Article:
The biggest word for me back home was ‘Plastic Surgery’. When I saw faces magically transformed from hideous to gorgeous in Indian movies I would sit dumbfounded at the miracle this kind of science was. Face value, as it seemed, had indeed increased.

American shows like ‘Extreme Makeover’, ‘The Swan’ and ‘Dr. 90210’ only added more fuel to this already bubbling beauty pot. Looking good was automatically associated with brilliance, confidence and success. I wonder what Mr. Einstein or Mr. R K Narayan would say had they been around. It has now come to a point where every time I meet someone I wonder what part of their body might be ‘artificial’. It is like my own little guessing game.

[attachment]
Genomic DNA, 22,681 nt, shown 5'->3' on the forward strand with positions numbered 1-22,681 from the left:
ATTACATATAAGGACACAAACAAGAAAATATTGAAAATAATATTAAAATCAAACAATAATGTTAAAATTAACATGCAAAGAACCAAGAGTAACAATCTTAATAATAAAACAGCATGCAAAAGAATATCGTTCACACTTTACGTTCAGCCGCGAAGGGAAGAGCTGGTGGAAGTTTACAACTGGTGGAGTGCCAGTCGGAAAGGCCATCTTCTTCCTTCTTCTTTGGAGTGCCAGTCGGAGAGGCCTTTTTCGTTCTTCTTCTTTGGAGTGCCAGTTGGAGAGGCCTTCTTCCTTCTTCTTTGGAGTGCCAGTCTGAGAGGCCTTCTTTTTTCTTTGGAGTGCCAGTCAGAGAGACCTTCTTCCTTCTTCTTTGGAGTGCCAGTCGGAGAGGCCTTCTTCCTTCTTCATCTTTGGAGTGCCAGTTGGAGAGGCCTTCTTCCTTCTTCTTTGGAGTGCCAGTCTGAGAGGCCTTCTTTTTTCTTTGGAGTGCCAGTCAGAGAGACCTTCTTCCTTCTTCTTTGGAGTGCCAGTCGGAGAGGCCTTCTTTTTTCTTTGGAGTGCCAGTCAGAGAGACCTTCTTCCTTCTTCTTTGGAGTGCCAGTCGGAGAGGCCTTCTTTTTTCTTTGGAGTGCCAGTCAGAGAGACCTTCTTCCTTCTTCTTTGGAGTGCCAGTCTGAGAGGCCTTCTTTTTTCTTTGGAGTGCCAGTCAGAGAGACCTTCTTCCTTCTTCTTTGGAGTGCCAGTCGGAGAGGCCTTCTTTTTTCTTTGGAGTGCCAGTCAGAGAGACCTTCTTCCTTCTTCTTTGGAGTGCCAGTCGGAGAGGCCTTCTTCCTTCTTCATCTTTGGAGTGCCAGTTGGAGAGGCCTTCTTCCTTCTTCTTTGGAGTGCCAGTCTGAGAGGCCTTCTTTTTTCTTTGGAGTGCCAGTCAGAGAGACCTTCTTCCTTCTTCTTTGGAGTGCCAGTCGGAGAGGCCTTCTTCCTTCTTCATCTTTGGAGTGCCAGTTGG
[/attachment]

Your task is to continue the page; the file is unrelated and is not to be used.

The best came when I was passing the hallway and one of my colleagues was dropping something into her eyes. I asked her what it was to which she responded ‘Oh this? Artificial tears.’


Monday, October 16, 2006 4 reflections

Living with a shadow

Two is a crowd when one starts living alone. Having lived with my parents all my life the concept of living alone sounded too juicy. To me the bottom line of such living (and considering I am no different from any average male out there) was independence of what I could (or did not) wear. I could do whatever I wanted to. If I felt like getting up at three in the morning for some left over slice of black forest then so be it. Switching on the television all day even if I was never in front of it was just fine. This was my personal island and I was the only habitant. I made the rules. I broke them.